daria daryn her neighbors have a very different take on russia's leadership they have since found out that their building was constructed illegally and has never been renovated. let us now we're really afraid. when our foreign sleep i think to myself hopefully i'll wake up on this floor and not in the neighbor's apartment below the people who i won't vote for putin is just playing to his own people because you know when you are all the time life is getting worse. make all the decisions about us we've lost hope. but people like. in moscow hope things will stay the same business as usual since her just fine they're the more i hope that over the next six years the president will accomplish everything he set out to do maybe he'll work hard the main thing is that he builds on the principles he laid out at the beginning. diamonds at the
9:40 am
bushehr. is among the many winners in. anyone who has the means lives in a kind of comfort bubble and they don't hesitate to show off their lavish lifestyles on social media. the number of russian multi-millionaires has risen sharply in the past year. and the department store at red square is the epicenter of their consumerism its proud display of opulence is the symbol of everything provincial life is not. away from the glittering facade on the other side of russia there's not much interest in the vote. citizens don't trust in the state to do anything on their behalf. kimba to be authorities send us back and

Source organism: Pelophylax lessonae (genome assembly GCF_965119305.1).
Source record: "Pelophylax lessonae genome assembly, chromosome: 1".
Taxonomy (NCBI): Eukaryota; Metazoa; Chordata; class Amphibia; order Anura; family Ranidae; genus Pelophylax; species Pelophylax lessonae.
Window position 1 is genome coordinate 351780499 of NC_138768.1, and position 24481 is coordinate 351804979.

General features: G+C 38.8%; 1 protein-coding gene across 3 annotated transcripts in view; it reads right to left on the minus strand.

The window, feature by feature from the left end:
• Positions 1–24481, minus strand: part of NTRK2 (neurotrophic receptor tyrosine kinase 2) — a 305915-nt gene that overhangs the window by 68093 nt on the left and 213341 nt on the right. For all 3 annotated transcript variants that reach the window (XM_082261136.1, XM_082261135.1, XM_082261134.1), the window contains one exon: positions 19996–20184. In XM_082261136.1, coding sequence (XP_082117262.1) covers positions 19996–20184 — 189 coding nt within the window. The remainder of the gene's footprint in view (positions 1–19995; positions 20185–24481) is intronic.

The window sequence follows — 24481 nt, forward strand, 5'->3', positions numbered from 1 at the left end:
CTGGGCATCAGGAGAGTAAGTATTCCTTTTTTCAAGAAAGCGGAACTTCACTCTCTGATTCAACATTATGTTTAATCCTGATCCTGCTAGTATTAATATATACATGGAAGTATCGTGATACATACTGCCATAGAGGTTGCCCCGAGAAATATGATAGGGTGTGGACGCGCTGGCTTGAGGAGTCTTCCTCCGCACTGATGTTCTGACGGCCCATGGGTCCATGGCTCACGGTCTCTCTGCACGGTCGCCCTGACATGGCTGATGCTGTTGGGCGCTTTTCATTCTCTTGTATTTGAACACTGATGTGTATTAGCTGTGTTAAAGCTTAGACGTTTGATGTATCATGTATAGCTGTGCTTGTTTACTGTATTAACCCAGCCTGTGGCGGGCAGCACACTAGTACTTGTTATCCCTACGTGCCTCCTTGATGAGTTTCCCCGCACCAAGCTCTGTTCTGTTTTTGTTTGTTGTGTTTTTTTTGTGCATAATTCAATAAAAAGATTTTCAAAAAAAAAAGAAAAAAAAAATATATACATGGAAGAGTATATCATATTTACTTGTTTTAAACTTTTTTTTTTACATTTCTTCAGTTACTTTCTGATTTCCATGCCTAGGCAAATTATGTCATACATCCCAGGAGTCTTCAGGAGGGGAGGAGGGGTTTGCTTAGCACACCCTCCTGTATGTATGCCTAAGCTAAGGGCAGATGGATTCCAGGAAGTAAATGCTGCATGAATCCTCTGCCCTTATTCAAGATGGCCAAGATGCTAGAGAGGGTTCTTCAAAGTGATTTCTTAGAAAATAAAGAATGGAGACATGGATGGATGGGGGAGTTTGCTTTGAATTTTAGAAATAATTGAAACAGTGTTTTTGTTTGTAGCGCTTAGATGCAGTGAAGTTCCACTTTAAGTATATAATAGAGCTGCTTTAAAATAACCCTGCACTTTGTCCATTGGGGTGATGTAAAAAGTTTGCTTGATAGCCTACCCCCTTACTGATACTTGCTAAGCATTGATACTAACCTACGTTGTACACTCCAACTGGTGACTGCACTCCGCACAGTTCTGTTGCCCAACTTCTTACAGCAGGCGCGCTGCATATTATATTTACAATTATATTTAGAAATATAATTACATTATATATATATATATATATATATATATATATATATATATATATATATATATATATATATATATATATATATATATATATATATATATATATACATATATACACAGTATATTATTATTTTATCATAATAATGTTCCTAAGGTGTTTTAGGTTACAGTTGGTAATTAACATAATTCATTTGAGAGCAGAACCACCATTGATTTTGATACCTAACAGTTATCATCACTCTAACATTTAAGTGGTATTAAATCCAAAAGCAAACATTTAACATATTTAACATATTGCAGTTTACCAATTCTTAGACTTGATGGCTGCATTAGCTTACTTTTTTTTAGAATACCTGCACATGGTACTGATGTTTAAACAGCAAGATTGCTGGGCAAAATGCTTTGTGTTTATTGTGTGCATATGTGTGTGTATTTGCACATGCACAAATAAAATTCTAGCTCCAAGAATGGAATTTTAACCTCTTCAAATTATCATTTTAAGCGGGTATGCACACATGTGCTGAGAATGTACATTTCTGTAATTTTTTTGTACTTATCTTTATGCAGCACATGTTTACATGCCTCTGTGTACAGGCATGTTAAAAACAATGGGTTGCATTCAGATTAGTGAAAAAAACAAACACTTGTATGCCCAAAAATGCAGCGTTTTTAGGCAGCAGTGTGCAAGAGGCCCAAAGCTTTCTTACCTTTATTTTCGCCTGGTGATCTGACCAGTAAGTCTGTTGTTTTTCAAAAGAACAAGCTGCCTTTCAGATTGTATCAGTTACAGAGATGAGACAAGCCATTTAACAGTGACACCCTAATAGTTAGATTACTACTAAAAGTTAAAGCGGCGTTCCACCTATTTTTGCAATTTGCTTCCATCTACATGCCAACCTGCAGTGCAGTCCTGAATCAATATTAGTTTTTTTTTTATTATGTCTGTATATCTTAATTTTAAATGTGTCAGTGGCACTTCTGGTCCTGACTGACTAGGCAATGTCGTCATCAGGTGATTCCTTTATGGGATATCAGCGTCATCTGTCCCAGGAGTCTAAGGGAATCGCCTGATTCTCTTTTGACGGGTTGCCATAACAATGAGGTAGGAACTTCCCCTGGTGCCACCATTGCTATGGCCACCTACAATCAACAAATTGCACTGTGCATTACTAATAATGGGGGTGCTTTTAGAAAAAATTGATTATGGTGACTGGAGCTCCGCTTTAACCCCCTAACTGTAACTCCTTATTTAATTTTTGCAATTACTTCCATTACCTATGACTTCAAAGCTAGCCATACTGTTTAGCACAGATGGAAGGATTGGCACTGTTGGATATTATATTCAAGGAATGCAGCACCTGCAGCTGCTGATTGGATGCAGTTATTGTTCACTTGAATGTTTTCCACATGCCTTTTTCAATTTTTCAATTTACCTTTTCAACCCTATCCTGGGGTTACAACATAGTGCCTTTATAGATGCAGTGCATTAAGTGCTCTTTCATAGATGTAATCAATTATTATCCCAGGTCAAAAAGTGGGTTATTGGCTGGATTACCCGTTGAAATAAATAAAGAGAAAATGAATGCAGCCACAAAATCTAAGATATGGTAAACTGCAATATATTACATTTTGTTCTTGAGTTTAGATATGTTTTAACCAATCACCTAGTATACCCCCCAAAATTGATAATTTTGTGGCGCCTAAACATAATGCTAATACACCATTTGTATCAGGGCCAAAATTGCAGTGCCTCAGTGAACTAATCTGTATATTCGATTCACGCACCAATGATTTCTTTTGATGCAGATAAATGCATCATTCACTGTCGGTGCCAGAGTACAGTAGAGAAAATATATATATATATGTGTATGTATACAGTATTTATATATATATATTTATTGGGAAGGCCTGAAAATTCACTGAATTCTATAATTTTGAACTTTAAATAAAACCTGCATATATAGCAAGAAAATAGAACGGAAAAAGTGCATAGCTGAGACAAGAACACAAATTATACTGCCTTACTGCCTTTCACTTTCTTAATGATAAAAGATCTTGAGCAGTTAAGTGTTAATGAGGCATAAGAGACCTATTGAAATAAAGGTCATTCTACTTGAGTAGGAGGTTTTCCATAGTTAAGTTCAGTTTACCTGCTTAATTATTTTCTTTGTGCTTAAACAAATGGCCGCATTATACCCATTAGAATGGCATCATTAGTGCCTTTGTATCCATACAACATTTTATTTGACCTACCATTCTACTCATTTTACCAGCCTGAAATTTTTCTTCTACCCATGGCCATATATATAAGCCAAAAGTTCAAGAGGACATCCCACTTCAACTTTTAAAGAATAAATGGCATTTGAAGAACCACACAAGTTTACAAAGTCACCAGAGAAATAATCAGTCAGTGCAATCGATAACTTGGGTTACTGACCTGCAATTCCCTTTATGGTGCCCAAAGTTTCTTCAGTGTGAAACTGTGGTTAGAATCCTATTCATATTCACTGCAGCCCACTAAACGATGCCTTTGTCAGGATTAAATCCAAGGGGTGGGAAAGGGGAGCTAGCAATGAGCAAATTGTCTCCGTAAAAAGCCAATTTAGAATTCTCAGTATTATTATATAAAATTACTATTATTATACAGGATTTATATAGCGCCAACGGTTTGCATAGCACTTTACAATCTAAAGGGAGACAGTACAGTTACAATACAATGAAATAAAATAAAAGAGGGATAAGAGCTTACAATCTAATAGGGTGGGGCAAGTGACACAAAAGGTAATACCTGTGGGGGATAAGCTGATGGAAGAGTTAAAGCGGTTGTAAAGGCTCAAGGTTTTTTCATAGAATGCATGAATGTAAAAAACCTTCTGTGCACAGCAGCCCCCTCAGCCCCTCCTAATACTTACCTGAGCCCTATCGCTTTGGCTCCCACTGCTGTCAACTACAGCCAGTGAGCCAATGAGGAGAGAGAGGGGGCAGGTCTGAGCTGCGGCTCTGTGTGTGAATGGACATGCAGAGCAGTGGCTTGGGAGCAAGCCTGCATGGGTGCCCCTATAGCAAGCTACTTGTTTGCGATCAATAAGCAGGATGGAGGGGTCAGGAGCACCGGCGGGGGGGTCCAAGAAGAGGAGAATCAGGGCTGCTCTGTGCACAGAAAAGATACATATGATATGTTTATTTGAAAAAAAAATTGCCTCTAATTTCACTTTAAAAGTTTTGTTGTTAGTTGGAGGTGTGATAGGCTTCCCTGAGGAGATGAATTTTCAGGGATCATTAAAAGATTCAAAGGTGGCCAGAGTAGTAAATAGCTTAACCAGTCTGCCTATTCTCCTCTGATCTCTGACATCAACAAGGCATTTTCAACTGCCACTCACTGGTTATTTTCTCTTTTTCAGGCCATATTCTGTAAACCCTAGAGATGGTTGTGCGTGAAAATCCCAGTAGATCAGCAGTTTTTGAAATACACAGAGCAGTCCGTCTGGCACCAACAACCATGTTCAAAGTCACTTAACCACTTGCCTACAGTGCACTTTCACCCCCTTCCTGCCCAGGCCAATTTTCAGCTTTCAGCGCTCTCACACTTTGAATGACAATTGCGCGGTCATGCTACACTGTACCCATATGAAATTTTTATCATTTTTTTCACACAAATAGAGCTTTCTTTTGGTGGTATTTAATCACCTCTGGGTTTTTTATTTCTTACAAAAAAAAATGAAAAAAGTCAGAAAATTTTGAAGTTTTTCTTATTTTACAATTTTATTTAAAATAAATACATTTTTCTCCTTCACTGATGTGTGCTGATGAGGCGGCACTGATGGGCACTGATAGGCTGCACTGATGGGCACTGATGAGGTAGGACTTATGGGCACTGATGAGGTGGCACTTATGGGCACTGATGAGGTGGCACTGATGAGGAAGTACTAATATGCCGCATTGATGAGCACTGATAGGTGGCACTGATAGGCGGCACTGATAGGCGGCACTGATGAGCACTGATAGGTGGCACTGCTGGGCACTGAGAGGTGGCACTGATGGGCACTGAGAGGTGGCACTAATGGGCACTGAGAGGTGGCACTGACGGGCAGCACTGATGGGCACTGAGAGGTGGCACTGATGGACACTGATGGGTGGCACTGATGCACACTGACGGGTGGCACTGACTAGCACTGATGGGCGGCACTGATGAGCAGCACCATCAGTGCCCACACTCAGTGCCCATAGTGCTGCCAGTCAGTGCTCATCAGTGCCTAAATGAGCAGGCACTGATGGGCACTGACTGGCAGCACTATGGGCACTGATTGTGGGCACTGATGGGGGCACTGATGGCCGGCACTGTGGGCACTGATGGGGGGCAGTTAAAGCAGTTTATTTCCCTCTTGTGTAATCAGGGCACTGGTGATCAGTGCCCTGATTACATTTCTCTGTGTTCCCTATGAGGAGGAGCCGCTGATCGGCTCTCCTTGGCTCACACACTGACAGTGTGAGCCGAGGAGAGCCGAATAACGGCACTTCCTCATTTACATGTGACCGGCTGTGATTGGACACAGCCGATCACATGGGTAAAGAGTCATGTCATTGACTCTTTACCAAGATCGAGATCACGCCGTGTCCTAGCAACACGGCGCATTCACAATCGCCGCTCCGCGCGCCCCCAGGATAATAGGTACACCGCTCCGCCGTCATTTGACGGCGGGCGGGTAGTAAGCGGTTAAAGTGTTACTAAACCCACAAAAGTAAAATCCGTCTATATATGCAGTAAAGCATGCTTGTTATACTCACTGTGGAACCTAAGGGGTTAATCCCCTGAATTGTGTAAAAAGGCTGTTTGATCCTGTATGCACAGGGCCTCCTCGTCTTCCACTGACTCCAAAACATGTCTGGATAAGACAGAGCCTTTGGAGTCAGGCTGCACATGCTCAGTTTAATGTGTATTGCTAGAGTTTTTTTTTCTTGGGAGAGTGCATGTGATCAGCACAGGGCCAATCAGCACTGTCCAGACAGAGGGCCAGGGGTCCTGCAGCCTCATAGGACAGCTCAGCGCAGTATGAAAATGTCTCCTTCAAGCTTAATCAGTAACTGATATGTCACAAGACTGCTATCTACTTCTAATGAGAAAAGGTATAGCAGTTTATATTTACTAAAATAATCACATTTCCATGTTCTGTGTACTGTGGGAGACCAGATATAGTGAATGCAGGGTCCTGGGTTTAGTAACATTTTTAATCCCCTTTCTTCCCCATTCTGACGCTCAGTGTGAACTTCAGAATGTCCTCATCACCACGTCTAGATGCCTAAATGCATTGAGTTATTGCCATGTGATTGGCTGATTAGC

9:41 am
forth what i've tried to get an appointment with the mayor or the governor but no luck. we see them with mothers grandmothers and children on t.v. all the time but we can't get a minute with that. in this country full of contradictions the only thing that seems to count in this election is the promise of stability and the fear that russia could turn back on itself. meanwhile the gap between rich and poor is growing steadily wider. now here's a question does russia's orthodox church serve god alone or perhaps also the interests of lybia who suddenly the two sides appear to be moving ever closer together and adopting similar positions on things like family values human rights and even foreign policy and the relationship bring substantial benefits for the church such as it seems the transfer of the famous st isaac's cathedral in st